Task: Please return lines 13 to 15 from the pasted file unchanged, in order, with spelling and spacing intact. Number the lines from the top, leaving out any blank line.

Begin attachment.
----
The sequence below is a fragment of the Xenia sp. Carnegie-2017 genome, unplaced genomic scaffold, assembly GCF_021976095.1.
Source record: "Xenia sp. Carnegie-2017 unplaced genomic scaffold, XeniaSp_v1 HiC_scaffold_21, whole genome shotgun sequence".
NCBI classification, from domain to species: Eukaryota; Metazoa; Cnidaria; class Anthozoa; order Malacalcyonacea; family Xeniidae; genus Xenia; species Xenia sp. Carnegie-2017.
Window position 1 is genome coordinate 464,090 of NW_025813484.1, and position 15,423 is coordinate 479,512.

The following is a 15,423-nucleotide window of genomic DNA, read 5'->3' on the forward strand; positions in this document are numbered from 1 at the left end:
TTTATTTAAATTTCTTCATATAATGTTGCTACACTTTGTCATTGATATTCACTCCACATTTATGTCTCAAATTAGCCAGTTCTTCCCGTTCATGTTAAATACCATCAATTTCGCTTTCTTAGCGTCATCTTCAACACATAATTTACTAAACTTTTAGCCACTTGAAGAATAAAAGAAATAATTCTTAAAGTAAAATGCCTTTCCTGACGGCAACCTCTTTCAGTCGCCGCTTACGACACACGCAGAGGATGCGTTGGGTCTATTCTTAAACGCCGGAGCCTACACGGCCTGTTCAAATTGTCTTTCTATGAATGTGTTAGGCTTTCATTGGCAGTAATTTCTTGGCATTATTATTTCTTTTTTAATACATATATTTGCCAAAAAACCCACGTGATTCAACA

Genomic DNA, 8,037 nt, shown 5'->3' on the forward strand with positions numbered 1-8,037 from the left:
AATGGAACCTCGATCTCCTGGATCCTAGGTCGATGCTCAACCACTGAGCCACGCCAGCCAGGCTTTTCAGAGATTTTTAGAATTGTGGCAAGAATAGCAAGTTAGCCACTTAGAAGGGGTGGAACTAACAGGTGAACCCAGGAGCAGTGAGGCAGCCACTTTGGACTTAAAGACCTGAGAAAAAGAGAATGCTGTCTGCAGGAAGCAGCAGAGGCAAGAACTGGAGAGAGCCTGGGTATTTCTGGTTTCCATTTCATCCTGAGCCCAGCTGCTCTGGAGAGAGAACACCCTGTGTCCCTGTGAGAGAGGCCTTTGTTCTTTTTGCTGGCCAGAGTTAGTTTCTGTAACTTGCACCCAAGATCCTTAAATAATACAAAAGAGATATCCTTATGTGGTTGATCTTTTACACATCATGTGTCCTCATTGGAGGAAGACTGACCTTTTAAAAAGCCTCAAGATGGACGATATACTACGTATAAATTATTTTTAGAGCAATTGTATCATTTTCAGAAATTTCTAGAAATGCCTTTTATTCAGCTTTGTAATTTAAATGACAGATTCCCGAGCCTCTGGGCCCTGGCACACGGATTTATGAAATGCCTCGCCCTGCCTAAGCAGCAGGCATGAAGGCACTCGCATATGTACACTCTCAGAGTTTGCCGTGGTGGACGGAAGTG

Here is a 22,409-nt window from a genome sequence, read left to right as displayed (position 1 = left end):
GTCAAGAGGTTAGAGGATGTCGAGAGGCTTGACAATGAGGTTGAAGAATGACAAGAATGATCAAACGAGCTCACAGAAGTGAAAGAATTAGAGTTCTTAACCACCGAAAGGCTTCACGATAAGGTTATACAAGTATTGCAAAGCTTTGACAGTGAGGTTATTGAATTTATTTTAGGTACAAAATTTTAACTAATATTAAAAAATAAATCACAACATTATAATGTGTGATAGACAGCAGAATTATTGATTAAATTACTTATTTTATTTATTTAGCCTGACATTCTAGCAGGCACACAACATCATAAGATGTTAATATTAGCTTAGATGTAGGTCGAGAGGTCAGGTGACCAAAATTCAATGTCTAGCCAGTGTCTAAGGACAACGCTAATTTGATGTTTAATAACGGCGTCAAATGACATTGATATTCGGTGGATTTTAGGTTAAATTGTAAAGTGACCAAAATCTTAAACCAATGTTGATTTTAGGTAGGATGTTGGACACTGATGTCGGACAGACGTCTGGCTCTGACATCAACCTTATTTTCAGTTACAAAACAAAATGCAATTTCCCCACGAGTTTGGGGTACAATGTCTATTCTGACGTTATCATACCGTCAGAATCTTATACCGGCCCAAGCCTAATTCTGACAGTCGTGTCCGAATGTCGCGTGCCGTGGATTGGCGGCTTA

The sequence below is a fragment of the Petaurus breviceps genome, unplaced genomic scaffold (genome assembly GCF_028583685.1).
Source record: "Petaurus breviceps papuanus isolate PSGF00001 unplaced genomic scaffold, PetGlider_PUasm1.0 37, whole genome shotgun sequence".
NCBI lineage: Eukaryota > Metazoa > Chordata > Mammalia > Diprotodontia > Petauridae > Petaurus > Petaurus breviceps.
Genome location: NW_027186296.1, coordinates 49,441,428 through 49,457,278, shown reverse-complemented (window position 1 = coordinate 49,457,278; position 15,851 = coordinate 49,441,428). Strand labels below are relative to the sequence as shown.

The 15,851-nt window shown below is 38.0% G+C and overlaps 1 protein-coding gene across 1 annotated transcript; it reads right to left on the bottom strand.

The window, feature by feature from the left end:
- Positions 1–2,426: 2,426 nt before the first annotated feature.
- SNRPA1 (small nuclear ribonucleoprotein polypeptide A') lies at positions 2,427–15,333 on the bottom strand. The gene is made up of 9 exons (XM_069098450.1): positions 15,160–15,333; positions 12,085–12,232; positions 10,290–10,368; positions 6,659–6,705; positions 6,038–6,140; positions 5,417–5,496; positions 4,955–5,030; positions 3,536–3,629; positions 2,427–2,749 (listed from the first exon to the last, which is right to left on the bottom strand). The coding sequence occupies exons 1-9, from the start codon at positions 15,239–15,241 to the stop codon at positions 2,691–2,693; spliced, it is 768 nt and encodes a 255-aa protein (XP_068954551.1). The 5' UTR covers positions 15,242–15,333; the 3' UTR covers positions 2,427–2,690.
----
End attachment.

NCBI lineage: Eukaryota > Metazoa > Chordata > Mammalia > Diprotodontia > Petauridae > Petaurus > Petaurus breviceps.
Genome location: NW_027186296.1, coordinates 49,441,428 through 49,457,278, shown reverse-complemented (window position 1 = coordinate 49,457,278; position 15,851 = coordinate 49,441,428). Strand labels below are relative to the sequence as shown.

The 15,851-nt window shown below is 38.0% G+C and overlaps 1 protein-coding gene across 1 annotated transcript; it reads right to left on the bottom strand.